Dual Use and Information Hazard in Xylencer?

We performed an analysis of the dual-use potential within Xylencer considering it would be a fully developed product ready to be put on the market. One concern we came across was that our method of spreading specific bacteriophages could be used to target other bacteria within the microbiome of plants that have a beneficial effect on plant health and crop yield. Alternatively, phages could be used as a carrier for toxin encoding genes setting free toxins in the plant’s microbiome. However, the microbiome of plants is extensive though, so wiping out one of the bacterial species will not impact the plants extensively, as discussed with Britt Koskella, assistant professor at Berkeley University and expert on the effects of phages on the microbiome.

Another problem could be that the binding to the phage could be mimicked with viruses targeting eukaryotic cells. These viruses are evolutionary not closely related [16]. The techniques used for bacteriophages will therefore be different for viruses infecting eukaryotes. The research of the Insect Allies project is much closer related to this potential misuse.

Lastly, our Molecular timer kill switch might potentially be misused. Linking the molecular timer to a toxin could lead to late and programmed activation of a toxin. As it gives rise to less expression of the toxin, it is most likely not beneficial to use this system with malicious intent though.

In parallel, we performed an analysis of the information hazard of the research we have performed over the last six months and planned to perform. The short time period of iGEM is not enough to completely research the ideas behind Xylencer. We have concluded that the parts of our research that have been flagged as potentially applicable for malicious intent are based on previously published research. Chitin binding proteins have been characterized extensively, including their influence on virulence [17]. Capsid fusions of adhesion proteins have also already been used for bacteriophages [18, 19]. As these papers are already publicly accessible, there is no additional information hazard in the publication of our research approaches. Besides basing these parts of our research on prior publications, we also use model organisms rather than pathogenic bacterial strains or viruses. This means that we do not provide information on genetic engineering of plant pathogens, but only of these model organisms. The use of model organisms diminishes the potential of using our project for malicious intent and allows us to follow biosafety rules. We concluded that Xylencer does not add to the information hazard.

We have analyzed the potential risks and benefits of Xylencer as we were advised to do by experts. In conclusion, we believe that the benefits of eradicating X. fastidiosa outweigh the risks for malicious purposes of Xylencer. As discussed above, there is some potential for the use of our research for malicious parties. Both the monetary losses in the agricultural sector and the loss due to the destruction of cultural heritage in the form of more than a century old trees would outweigh the slight risk of misuse. The analysis of the potential risks and benefits of the Insect Allies project in the critical paper had a tendency to show that the risks were much higher than the benefits. While Xylencer saves plants that would otherwise be destroyed, Insect Allies prevents pests that have not occurred yet. For Xylencer, we believe that the potential benefits outweigh the risks of potential misuse.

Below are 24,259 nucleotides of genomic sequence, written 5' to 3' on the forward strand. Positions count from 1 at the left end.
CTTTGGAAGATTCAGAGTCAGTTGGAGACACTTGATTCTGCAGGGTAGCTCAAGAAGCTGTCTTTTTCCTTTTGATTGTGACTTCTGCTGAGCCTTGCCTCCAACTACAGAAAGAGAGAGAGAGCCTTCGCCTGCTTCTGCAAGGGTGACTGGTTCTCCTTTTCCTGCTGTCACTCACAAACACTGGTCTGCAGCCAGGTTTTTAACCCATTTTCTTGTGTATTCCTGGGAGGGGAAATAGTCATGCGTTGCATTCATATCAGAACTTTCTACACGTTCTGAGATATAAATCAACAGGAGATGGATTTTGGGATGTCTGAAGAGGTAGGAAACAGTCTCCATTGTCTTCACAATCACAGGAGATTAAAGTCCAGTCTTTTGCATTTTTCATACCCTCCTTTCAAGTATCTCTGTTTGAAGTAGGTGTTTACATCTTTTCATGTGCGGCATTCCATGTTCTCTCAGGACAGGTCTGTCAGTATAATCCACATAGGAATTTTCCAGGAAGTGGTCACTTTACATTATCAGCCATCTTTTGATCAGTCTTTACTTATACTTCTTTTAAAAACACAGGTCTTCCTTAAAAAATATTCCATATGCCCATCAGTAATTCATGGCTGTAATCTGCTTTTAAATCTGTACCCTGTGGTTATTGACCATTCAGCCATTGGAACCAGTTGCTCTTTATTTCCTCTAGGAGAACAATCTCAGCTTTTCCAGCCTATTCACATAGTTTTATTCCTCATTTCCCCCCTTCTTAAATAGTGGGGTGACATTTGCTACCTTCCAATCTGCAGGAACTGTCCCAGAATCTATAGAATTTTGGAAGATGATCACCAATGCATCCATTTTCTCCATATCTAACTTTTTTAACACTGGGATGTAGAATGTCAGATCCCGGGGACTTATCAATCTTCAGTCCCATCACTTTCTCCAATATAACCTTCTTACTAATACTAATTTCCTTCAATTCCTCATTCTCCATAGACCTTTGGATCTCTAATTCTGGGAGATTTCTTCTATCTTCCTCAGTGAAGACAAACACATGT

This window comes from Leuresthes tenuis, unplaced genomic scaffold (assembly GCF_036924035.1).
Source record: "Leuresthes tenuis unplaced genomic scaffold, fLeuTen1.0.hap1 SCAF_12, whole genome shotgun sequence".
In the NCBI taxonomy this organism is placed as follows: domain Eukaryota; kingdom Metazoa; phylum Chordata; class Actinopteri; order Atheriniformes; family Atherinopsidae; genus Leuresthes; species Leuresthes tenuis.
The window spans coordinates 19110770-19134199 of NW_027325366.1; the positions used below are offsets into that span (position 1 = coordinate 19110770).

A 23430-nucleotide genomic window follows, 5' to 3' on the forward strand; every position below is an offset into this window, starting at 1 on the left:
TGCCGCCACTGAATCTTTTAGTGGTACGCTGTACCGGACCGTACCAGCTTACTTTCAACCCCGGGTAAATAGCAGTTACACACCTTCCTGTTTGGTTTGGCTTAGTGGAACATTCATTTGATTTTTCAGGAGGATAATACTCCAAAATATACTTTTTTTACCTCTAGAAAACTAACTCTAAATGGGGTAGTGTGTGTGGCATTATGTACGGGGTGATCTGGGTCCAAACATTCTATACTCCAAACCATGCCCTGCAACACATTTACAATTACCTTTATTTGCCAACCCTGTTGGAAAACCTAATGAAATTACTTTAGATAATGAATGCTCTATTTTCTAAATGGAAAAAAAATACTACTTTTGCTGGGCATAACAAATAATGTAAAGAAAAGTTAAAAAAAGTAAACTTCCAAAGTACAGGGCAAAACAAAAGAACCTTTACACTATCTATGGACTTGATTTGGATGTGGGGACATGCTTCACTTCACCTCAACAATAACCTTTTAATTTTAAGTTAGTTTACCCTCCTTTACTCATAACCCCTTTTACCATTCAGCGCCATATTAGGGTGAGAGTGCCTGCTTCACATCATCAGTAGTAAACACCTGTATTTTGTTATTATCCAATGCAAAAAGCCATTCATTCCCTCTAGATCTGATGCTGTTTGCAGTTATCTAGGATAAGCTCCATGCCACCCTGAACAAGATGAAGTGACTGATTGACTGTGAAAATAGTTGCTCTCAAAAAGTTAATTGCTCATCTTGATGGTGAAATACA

We spoke with several critics of known Dual-Use Research of Concern projects. More information on this can be found on our Integrated Human Practices page.

Dual Use and Information Hazard in iGEM

Many DURC projects receive extensive media attention. This indicates that communication is very important. With Xylencer, we have noticed that communication around iGEM projects, is key in avoiding unnecessary negative attention. Human practices are essential for clear communication. Current advances in the rapid development of the internet allow it to be very useful in propagating. But new sources of news (e.g. Facebook, Twitter, etc.) and the ability to go ‘viral’ within seconds have led to the need for a clear communication platform and strategy.

Regarding the awareness on DURC, the iGEM Bielefeld 2018 team held a nationwide survey in Germany. They found that 51% of the participants were not familiar with the term dual-use. Our team was also not aware of DURC at the start of the iGEM season. This low familiarity among students of DURC is worrying. We believe that we should start teaching students to perform benefit/damage analyses on their research early on. Students should also learn about safe-by-design in research during their studies. We believe that iGEM is the perfect time to educate future synthetic biologists on biosecurity. The field of synthetic biology is still very young, so new practices can still be taken up relatively easy.

What you can do about DURC

We have made a biosecurity timeline to help other teams consider biosecurity in their project, based on our experiences in this regard. This is an easy tool, including a checklist, for teams to use to help them integrate biosecurity into their projects. We hope this will make DURC more familiar among iGEM teams. For a very extensive report on dual-use, see iGEM Bielefeld 2015.

Biosecurity Cheat Sheet
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  • References arrow_downward